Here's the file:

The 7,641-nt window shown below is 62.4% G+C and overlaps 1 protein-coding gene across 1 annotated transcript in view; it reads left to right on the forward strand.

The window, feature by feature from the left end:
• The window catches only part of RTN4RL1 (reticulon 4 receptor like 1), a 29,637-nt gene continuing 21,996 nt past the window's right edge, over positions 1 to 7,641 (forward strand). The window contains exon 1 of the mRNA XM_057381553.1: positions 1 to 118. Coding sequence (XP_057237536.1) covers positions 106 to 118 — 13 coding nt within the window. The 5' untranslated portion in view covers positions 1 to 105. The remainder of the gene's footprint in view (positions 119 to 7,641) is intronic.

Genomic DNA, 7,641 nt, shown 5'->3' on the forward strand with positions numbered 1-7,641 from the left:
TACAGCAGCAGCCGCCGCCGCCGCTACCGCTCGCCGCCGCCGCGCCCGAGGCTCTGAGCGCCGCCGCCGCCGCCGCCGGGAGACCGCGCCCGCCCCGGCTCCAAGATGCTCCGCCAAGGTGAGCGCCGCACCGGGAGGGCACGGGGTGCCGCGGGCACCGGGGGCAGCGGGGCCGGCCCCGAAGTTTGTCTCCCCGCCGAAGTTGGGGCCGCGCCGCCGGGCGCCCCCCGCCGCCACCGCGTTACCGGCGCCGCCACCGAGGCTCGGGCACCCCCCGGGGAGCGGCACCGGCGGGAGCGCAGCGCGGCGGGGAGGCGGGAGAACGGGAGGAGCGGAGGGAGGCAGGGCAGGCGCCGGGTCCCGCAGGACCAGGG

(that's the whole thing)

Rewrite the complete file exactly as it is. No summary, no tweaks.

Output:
The 7,641-nt window shown below is 62.4% G+C and overlaps 1 protein-coding gene across 1 annotated transcript in view; it reads left to right on the forward strand.

The window, feature by feature from the left end:
• The window catches only part of RTN4RL1 (reticulon 4 receptor like 1), a 29,637-nt gene continuing 21,996 nt past the window's right edge, over positions 1 to 7,641 (forward strand). The window contains exon 1 of the mRNA XM_057381553.1: positions 1 to 118. Coding sequence (XP_057237536.1) covers positions 106 to 118 — 13 coding nt within the window. The 5' untranslated portion in view covers positions 1 to 105. The remainder of the gene's footprint in view (positions 119 to 7,641) is intronic.

Genomic DNA, 7,641 nt, shown 5'->3' on the forward strand with positions numbered 1-7,641 from the left:
TACAGCAGCAGCCGCCGCCGCCGCTACCGCTCGCCGCCGCCGCGCCCGAGGCTCTGAGCGCCGCCGCCGCCGCCGCCGGGAGACCGCGCCCGCCCCGGCTCCAAGATGCTCCGCCAAGGTGAGCGCCGCACCGGGAGGGCACGGGGTGCCGCGGGCACCGGGGGCAGCGGGGCCGGCCCCGAAGTTTGTCTCCCCGCCGAAGTTGGGGCCGCGCCGCCGGGCGCCCCCCGCCGCCACCGCGTTACCGGCGCCGCCACCGAGGCTCGGGCACCCCCCGGGGAGCGGCACCGGCGGGAGCGCAGCGCGGCGGGGAGGCGGGAGAACGGGAGGAGCGGAGGGAGGCAGGGCAGGCGCCGGGTCCCGCAGGACCAGGG